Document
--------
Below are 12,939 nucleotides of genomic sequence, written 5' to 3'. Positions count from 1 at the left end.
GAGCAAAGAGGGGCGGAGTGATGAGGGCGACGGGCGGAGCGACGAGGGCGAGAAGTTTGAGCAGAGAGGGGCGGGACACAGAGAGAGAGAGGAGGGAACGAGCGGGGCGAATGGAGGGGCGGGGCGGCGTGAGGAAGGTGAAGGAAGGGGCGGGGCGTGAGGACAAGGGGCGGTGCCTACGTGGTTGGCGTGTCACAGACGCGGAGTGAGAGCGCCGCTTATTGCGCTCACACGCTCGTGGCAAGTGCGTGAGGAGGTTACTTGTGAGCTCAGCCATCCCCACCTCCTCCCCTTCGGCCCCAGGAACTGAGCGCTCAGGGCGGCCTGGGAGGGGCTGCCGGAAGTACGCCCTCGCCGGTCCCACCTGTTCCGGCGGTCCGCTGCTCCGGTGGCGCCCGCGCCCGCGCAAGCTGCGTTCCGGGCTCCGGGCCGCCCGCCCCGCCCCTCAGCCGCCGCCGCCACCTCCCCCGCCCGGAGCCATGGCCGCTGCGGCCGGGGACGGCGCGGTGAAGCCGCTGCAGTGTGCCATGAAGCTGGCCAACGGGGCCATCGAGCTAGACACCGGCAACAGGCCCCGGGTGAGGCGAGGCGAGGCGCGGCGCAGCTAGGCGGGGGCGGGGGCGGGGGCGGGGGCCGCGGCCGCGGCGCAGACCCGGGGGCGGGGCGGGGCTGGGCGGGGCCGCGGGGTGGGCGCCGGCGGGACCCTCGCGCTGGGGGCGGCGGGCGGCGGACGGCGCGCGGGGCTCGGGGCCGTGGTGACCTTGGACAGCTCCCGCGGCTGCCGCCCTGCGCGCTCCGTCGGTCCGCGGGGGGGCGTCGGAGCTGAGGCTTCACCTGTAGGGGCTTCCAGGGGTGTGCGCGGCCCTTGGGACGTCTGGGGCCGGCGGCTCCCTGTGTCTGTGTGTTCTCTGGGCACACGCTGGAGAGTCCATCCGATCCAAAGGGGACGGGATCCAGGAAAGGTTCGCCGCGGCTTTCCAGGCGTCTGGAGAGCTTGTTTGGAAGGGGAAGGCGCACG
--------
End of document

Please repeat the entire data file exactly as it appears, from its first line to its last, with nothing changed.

Below are 12,939 nucleotides of genomic sequence, written 5' to 3'. Positions count from 1 at the left end.
GAGCAAAGAGGGGCGGAGTGATGAGGGCGACGGGCGGAGCGACGAGGGCGAGAAGTTTGAGCAGAGAGGGGCGGGACACAGAGAGAGAGAGGAGGGAACGAGCGGGGCGAATGGAGGGGCGGGGCGGCGTGAGGAAGGTGAAGGAAGGGGCGGGGCGTGAGGACAAGGGGCGGTGCCTACGTGGTTGGCGTGTCACAGACGCGGAGTGAGAGCGCCGCTTATTGCGCTCACACGCTCGTGGCAAGTGCGTGAGGAGGTTACTTGTGAGCTCAGCCATCCCCACCTCCTCCCCTTCGGCCCCAGGAACTGAGCGCTCAGGGCGGCCTGGGAGGGGCTGCCGGAAGTACGCCCTCGCCGGTCCCACCTGTTCCGGCGGTCCGCTGCTCCGGTGGCGCCCGCGCCCGCGCAAGCTGCGTTCCGGGCTCCGGGCCGCCCGCCCCGCCCCTCAGCCGCCGCCGCCACCTCCCCCGCCCGGAGCCATGGCCGCTGCGGCCGGGGACGGCGCGGTGAAGCCGCTGCAGTGTGCCATGAAGCTGGCCAACGGGGCCATCGAGCTAGACACCGGCAACAGGCCCCGGGTGAGGCGAGGCGAGGCGCGGCGCAGCTAGGCGGGGGCGGGGGCGGGGGCGGGGGCCGCGGCCGCGGCGCAGACCCGGGGGCGGGGCGGGGCTGGGCGGGGCCGCGGGGTGGGCGCCGGCGGGACCCTCGCGCTGGGGGCGGCGGGCGGCGGACGGCGCGCGGGGCTCGGGGCCGTGGTGACCTTGGACAGCTCCCGCGGCTGCCGCCCTGCGCGCTCCGTCGGTCCGCGGGGGGGCGTCGGAGCTGAGGCTTCACCTGTAGGGGCTTCCAGGGGTGTGCGCGGCCCTTGGGACGTCTGGGGCCGGCGGCTCCCTGTGTCTGTGTGTTCTCTGGGCACACGCTGGAGAGTCCATCCGATCCAAAGGGGACGGGATCCAGGAAAGGTTCGCCGCGGCTTTCCAGGCGTCTGGAGAGCTTGTTTGGAAGGGGAAGGCGCACG